Contains discussion of rape in the context of Addergoole..
It had been a good class. Leo’s kids had a lot of good questions, and Luke found that he really enjoyed answering them. It made him want to teach – not gym, not combat, not the earnest questions about the Right that some of his Students had, but an actual class.
Well, they had experts in their subjects for that. Luke was mostly an expert in skull-breaking.
Too soon, the class bell rang. Luke braced himself and nodded at the young, angry girl, LaKeziah. “You wanted to speak with me?”
“You bet I did!” She stood up, not having to rise up on her toes much to look Luke in the eye, and poked at his chest with one aggressive finger. “You have a lot to answer for, Mister.”
By now he’d been looking at her long enough to take a guess at her ancestry. “You’re Ilta’s daughter.” He paused for a moment, pulling up the memories. She hadn’t been Kept her first year, that hadn’t been… ah. “Your mother had some bad experiences at school, and, I admit, we didn’t catch the problems as soon as we should have.” He sat down again. “We try hard, but-”
“Don’t talk to me like I’m a child!”
Despite himself, Luke smiled. “I’m nearly three hundred years old. The people who built and run this school, I saw them as infants. I’ve seen your mother, her parents, and her grandparents as infants…”
“And you let them be raped and tortured? How can you do that!?”
Luke let his wings flare. “Let me assure you, I’ve never ‘let’ anyone be tortured.”
“And what about raped? Are you going to tell me you don’t condone rape, either?”
Luke took a breath, and then let it out, thoughtful. Finally, he spoke more quietly, and very carefully. “First, I’m not saying this to treat you like a child – but because you are younger than me. You understand the difference?”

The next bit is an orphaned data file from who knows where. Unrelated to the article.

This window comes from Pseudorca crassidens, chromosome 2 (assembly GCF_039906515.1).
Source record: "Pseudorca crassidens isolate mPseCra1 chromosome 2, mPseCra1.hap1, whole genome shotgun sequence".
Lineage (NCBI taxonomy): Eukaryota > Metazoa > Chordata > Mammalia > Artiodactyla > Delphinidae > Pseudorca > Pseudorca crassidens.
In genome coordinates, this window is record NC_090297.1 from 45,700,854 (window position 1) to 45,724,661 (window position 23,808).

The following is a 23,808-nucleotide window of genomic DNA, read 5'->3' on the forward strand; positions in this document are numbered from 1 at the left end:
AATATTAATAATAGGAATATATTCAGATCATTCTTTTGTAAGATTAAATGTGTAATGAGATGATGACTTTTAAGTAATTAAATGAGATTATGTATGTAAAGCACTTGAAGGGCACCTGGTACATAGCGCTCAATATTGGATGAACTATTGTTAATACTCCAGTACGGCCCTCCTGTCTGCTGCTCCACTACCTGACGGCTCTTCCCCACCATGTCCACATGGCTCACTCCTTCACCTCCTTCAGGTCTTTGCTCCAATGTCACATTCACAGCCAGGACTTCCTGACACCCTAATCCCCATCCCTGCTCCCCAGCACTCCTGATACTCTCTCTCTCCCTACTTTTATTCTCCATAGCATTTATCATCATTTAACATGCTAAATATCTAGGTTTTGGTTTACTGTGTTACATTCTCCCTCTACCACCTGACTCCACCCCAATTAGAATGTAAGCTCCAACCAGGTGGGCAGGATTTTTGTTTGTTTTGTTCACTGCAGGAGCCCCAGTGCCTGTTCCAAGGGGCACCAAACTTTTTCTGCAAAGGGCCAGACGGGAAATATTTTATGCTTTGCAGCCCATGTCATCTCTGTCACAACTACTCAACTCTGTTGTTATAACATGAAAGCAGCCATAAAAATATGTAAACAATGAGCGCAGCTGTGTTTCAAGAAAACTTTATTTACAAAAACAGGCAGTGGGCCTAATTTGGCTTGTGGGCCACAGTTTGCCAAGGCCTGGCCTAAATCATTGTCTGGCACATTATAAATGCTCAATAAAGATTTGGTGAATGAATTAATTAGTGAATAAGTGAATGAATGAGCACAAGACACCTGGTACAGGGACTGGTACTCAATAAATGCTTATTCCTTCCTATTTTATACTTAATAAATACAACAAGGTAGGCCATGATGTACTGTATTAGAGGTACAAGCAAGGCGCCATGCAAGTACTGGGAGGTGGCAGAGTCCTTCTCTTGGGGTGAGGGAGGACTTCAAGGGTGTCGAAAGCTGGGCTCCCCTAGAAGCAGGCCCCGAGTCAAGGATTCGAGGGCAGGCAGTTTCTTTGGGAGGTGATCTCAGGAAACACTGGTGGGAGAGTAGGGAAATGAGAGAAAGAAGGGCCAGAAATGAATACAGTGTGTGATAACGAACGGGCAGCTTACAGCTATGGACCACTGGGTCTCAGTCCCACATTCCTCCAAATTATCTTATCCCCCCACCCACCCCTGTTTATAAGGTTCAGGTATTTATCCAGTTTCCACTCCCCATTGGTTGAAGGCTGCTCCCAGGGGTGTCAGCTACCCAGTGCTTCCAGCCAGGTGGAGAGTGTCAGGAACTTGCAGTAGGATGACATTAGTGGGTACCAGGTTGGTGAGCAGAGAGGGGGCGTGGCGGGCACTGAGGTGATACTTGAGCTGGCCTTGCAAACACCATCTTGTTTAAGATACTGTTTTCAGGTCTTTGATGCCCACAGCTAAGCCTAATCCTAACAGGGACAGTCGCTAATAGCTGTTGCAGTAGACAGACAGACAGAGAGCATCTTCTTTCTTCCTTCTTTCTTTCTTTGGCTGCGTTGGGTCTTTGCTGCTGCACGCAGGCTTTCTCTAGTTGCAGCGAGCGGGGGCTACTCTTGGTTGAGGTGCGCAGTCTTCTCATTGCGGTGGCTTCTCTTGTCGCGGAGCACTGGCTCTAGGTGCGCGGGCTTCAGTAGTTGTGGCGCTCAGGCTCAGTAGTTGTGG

LaKeziah looked like she wanted to argue, but gave him the honor of thinking about it. “All right. Yes.”
“In order to answer your question – really answer it – I need you to have context you don’t have right now.”
“I understand rape just fine!”
“I hope that’s not true.” Luke searched for inner calm and found it with more than a little difficulty.
“Either way, the definition – even the way it’s been thought of – has changed a lot in the last three hundred years. So I’m going to ask you to do something unpleasant.” He leaned forward. “Research the way the definitions have changed during that time.”
“What, you think that will change my mind?”
“No, I hope it doesn’t. But if we’re going to talk about this, I want to talk about it right.” He found his wings flaring uncomfortably. “You deserve an honest, complete answer.”
She leaned back. “Hunh. Why? I’m just a kid.”
“You asked a valid question, and it deserves and answer.” Luke pulled his wings in. “Even if I don’t like it.”
“Okay.” She nodded abruptly. “I’ll do it. When’ll you be back?”
“Two months from now.” He was pretty sure Cynara would let him back in the door. “I’ll bring my own research, too.”
She’d been ready to turn around; her head snapped back to look at him. “You? What do you need to research?”
Luke gave her a grim smile. “The way the definitions of rape have changed since I was a young man.” He folded his wings close. “Also – some things about ends and means.”
“Hunh.” This time, her look was far less sharp. “You’re a weird one.”
“I know.” He nodded his head to her. “It helps if you think of me as being out of my century.”
“No, no, it’s not that. I’ve met old fae before – even older than you.” She shrugged, brushing it off. “I’ll figure it out.”
“I’m sure you will.” He made a note to ask the rest of the staff about Ilta, when he got home. Then again, he had a lot to talk to his fellow teachers about. Cynara. Doomsday. What else had he missed?
Nehara settled her hand on his arm. “Would you like to see the rest of the grounds?”
He stretched his wings. “I think I could use some time to clear my head,” he agreed. “But you’re missing all your classes.”
“Oh, I’ll be fine. Everyone misses a little time now and then.” She flapped her hand. “It’s almost required.”
“This place seems more and more like a reaction to Addergoole,” he muttered.
Nehara turned to look at him, a little startled. “Well, of course it is. Why would you think it wasn’t?”
That was a good question. “Regine,” he said, piecing it together as he spoke, “said that Cynara wanted to be part of the Addergoole system.”
“Well, if the first two of every generation of my children had to go somewhere, I’d want to be involved, too. Wouldn’t you?” The smile she shot him was, for once, not friendly. “Of course, you are.”
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